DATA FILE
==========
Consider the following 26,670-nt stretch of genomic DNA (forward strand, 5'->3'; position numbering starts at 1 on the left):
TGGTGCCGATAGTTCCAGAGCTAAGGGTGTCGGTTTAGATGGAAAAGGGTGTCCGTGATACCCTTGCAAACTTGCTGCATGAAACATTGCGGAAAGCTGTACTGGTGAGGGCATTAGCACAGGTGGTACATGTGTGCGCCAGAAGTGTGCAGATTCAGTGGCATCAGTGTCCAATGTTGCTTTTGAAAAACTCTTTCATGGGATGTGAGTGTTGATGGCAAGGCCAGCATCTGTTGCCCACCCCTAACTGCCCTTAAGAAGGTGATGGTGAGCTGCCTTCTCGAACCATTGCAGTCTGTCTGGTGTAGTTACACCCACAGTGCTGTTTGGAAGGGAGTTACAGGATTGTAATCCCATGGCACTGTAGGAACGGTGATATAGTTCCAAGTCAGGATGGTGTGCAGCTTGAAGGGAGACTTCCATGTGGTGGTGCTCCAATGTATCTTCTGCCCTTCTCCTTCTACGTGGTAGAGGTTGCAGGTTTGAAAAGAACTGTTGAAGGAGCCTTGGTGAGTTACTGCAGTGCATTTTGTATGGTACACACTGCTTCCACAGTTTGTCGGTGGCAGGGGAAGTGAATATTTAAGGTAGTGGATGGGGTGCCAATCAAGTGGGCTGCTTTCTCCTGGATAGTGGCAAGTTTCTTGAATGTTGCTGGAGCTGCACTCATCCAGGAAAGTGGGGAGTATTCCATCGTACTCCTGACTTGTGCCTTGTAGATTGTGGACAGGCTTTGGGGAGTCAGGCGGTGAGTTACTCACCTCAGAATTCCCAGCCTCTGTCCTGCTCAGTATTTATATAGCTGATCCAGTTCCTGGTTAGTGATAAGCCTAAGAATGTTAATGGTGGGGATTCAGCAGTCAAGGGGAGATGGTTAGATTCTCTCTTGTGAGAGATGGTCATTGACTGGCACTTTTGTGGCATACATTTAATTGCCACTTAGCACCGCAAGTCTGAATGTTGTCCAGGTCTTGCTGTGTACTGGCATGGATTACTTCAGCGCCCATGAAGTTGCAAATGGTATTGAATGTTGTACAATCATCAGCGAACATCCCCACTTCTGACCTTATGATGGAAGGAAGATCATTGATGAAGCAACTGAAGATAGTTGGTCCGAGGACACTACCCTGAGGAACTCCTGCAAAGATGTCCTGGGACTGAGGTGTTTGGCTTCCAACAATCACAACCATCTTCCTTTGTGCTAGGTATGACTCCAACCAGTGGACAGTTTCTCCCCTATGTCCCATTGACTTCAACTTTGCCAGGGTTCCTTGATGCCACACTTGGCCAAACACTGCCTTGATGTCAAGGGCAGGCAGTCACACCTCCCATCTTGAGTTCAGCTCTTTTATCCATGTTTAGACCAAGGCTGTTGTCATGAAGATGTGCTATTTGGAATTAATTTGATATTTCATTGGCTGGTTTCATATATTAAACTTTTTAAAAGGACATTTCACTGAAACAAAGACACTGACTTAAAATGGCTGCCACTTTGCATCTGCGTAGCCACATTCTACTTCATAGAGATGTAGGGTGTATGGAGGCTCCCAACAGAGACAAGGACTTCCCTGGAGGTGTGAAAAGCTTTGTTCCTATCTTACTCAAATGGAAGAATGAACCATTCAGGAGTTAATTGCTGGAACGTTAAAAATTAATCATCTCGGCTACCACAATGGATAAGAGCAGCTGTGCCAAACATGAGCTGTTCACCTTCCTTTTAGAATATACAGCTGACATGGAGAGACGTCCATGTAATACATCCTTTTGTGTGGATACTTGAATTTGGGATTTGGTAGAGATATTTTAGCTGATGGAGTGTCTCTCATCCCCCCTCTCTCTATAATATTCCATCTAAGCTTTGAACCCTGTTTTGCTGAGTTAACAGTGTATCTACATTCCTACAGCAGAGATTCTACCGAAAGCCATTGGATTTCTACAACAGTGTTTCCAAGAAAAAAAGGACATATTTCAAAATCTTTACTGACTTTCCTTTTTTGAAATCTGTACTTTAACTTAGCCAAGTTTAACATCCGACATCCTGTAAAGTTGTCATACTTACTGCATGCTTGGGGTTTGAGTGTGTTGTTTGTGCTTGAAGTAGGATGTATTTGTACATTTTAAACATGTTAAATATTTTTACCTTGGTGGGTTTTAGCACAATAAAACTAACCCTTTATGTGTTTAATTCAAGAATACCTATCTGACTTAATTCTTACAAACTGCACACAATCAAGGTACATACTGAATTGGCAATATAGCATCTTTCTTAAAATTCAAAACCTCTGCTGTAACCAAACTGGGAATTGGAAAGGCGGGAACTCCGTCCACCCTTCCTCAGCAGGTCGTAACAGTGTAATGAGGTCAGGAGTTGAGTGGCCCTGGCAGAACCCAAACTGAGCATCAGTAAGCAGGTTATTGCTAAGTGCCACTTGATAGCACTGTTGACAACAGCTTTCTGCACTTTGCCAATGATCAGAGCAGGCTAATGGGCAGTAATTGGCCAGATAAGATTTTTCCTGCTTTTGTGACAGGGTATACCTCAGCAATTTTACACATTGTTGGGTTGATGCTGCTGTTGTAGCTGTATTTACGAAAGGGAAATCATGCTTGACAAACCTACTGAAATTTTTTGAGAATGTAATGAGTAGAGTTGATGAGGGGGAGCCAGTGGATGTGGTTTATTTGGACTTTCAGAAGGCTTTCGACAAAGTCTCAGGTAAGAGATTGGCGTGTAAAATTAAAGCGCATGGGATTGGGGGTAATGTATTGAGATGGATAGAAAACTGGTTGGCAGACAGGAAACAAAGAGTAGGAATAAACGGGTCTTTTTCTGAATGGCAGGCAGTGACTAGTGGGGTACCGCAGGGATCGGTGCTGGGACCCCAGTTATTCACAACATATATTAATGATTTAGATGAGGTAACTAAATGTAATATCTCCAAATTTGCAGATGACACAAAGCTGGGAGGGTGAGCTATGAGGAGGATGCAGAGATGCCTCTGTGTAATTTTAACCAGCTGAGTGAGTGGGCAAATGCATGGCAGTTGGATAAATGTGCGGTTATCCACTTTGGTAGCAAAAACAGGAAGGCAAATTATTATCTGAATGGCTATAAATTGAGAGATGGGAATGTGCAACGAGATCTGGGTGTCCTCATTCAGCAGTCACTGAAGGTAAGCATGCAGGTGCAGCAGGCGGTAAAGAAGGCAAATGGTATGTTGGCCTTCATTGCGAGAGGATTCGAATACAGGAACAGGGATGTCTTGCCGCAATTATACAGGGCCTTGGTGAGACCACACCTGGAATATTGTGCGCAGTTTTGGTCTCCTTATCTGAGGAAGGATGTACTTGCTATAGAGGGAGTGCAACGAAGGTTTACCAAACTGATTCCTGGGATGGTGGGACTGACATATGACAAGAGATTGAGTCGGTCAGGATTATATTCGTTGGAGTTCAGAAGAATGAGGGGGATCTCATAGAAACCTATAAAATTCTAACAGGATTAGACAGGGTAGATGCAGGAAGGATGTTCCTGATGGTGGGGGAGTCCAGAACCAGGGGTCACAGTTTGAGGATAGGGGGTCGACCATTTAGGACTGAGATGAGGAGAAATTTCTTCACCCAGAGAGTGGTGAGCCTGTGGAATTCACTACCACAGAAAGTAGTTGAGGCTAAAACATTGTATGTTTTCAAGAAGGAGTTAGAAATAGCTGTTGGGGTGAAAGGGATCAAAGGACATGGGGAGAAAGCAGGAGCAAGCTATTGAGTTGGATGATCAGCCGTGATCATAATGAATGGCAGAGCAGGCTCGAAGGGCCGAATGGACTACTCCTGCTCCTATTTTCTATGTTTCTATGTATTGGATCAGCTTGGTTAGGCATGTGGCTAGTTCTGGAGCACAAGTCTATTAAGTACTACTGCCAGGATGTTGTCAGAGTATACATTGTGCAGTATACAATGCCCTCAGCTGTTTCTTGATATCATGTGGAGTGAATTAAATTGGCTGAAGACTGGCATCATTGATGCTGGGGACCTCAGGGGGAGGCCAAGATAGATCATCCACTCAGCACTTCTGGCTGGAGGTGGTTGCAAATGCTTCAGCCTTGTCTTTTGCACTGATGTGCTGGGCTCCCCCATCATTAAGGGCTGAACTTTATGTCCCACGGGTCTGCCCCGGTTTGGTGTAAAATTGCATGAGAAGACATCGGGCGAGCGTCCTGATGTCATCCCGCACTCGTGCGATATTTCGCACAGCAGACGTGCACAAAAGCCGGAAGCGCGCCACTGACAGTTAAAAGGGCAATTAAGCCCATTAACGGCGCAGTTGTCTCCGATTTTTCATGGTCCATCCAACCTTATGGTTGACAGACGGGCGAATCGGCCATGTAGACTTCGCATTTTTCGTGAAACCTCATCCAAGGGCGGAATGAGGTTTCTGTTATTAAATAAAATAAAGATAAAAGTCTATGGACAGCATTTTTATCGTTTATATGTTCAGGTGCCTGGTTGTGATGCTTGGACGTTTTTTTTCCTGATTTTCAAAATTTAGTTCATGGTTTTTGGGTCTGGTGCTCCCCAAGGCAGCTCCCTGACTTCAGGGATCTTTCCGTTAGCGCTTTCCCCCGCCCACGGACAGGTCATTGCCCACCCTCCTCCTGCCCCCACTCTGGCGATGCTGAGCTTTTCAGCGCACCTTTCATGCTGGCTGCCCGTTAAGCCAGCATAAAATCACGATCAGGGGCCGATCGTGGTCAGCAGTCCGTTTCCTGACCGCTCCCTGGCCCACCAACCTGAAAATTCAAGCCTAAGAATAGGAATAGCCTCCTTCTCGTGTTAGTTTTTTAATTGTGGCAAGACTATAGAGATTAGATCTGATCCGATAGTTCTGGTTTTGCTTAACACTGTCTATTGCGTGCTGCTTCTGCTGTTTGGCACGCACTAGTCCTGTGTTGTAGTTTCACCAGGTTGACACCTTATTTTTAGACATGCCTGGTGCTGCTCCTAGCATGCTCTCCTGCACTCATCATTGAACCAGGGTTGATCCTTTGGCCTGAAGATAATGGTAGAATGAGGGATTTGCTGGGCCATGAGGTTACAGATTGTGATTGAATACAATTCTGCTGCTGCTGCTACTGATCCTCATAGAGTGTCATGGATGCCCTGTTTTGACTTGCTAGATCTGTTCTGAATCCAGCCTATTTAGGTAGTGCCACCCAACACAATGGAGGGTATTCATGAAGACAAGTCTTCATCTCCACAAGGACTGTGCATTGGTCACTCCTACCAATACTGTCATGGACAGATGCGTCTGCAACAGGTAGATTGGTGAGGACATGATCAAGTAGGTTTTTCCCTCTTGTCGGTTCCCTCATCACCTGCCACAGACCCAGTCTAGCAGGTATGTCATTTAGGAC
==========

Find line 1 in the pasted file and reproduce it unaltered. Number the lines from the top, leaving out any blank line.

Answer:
Consider the following 26,670-nt stretch of genomic DNA (forward strand, 5'->3'; position numbering starts at 1 on the left):